Sports Wagering — Who is Involved and Why?

Gambling and sports have gone together for over a century, according to a new book called Sports Ethics for Sports Management Professionals, so this is not a new phenomenon at all. But to quote from the book, “Gambling in sports is replete with unethical motives and practices”; and indeed the authors go on to point out that gambling “is a form of cheating, an act through which the conditions for winning in a sports contest have been unfairly changed in favor of one participant over another” (Thornton, et al., 2010, p. 82). Thornton and colleagues are referring to the “odds” — often determined by how much money is placed on an individual team or competitor — but they go a great deal deeper into the issue of sports wagering. This paper covers the issue of sports wagering — the how, where, and why — and references cases where sports players and the case where an NBA official bet on games in which he was officiating.

The Sports Wagering Field — Whats Available for Wagering

Thornton explains that gambling poses “major ethical dilemmas for leagues, fans, players, coaches and society in general. Because the media reports all the particulars that wagering sports fans need to know — point-spreads, player and team information, and injury reports — one can easily see that sports wagering is not a shadowy, bookie-controlled industry anymore, but in fact an out-in — the open part of American life.

Back in the 1940s, 1950s, 1960s and 1970s, a person wishing to wager found a local friendly bookie and placed bets over the phone, with money up front in the bookies hands. Some of the book-making operations were run by organized crime and were extremely profitable.

Meanwhile, with the emergence of digital technology in the 1980s and 1990s, wagering has been made very easy for the interested party with cash and dreams of scoring big. Today, the legal rule of thumb is that the only way to place a bet on a sports event is to be in Nevada or Oregon, states that have legalized wagering on sports. But in reality all a wagering person has to do is sign up with any one of a number of online betting portals. There is a process a wagering person has to go through to prove he or she is of age, and that he or she has a legitimate bank account — and money has to be deposited with the betting portal. Aside from that, its a smooth ride to spending money on wagering, and to the possibility that it will become an addiction.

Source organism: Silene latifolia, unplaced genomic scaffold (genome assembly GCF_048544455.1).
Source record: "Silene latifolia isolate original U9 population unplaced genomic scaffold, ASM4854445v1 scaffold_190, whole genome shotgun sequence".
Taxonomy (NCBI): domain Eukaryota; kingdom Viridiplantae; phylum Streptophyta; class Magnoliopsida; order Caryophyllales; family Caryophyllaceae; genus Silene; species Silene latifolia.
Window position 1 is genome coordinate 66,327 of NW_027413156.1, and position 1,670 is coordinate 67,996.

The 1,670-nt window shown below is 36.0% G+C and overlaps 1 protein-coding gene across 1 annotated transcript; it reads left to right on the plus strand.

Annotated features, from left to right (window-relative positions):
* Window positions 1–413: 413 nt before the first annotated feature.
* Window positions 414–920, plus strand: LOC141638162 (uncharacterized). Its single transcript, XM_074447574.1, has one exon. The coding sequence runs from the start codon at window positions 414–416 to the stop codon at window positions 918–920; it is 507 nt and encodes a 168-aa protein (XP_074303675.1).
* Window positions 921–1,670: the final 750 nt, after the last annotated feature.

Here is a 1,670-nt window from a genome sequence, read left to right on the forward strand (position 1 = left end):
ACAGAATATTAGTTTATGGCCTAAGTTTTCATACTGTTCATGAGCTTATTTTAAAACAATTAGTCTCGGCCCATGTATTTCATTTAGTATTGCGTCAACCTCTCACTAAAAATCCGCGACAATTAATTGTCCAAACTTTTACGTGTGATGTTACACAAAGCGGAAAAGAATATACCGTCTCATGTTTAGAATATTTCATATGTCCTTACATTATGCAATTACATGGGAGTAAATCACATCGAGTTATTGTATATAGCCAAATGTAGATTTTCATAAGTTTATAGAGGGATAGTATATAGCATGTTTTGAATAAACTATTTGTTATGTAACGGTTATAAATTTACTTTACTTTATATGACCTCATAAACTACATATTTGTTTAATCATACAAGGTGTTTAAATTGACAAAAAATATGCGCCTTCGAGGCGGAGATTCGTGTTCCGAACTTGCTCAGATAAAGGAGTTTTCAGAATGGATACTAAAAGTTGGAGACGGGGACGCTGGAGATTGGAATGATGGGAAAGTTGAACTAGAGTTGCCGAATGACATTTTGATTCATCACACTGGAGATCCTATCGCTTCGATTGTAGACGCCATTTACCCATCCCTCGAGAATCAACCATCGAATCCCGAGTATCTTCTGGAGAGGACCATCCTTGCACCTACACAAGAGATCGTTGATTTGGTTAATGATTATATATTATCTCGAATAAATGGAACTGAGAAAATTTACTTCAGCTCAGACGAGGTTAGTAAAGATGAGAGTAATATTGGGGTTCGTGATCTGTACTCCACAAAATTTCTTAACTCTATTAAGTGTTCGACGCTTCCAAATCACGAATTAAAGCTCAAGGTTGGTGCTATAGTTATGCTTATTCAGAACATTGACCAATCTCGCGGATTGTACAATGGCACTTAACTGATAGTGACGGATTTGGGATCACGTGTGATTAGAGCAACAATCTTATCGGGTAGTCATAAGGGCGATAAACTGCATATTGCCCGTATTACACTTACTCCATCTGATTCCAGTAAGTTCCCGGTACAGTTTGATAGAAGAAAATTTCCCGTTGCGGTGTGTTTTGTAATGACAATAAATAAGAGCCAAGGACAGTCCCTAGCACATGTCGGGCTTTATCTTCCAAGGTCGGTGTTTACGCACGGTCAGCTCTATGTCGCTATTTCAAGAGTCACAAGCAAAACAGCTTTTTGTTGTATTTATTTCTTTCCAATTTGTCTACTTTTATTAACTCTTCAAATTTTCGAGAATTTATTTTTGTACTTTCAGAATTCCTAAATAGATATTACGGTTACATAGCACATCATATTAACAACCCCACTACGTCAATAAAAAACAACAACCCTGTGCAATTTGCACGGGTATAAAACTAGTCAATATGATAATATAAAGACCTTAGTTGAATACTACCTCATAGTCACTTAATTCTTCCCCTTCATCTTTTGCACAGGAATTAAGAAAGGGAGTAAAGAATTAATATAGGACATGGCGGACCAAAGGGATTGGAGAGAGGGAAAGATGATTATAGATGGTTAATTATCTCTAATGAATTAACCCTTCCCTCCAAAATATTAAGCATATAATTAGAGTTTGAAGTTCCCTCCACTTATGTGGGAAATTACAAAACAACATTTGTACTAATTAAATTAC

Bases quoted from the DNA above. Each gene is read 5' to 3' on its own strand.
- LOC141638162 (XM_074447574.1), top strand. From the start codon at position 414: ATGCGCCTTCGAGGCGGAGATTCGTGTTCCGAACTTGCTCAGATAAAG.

Some of the popular betting Web sites include BetPhoenix, BetUs, Bookmaker, Bet Jamaica, Brobury, and BoDog. For example, BoDog offers wagering on college and pro-football, tennis, Mixed Martial Arts, pro-hockey, NASCAR, golf, Cricket, Soccer, Rugby League, Horse Racing, Darts, Boxing Snooker and other sports as well. A person can play Poker at BoDog (a $100,000 “Guaranteed Tournament Every Sunday”), or play Casino, which features online slot machines, games that offer a “Random Jackpot” of $2,000, $6,000, and card games like Blackjack.

Because of the ease with which a person can become involved in online betting, there is always a risk of becoming hooked on the hope of winning while ones savings and earnings slide down the drain like water after a big rainstorm hurtling down the sewer.

Actually the United States Congress passed legislation in 1992 — the “Professional and amateur Sports Protection Act” — that prohibits the expansion of legalized sports wagering in the U.S., according to an article in New Directions for Student Services (Rockey, et al., 2006, p. 47). Other legislation has passed through Congress but none have become law. The “Amateur Sports Integrity Act” (2000); the “High School and College Gambling Prohibition Act” (2000); the “Internet Gambling Prohibition Act” (1997); and the “Student Athlete Protection Act” (2000) have all failed to become law. It appears that the gaming industry has done an effective job of lobbying Congress and the executive branch at the right times to prevent laws that might reduce in some way their profits.

College students are known to enjoy wagering on sports. The data shows that because “Internet access is ubiquitous” something like “one-quarter to one-half” of all college students engage in wagering (Rockey, 45). Another survey that Rockey references shows that fraternities in particular are known to have a high percentage of members wagering on sports; in fact 65.4% of fraternity members and only 38.3% of their non-fraternity counterparts were found to be regular wagering students (45).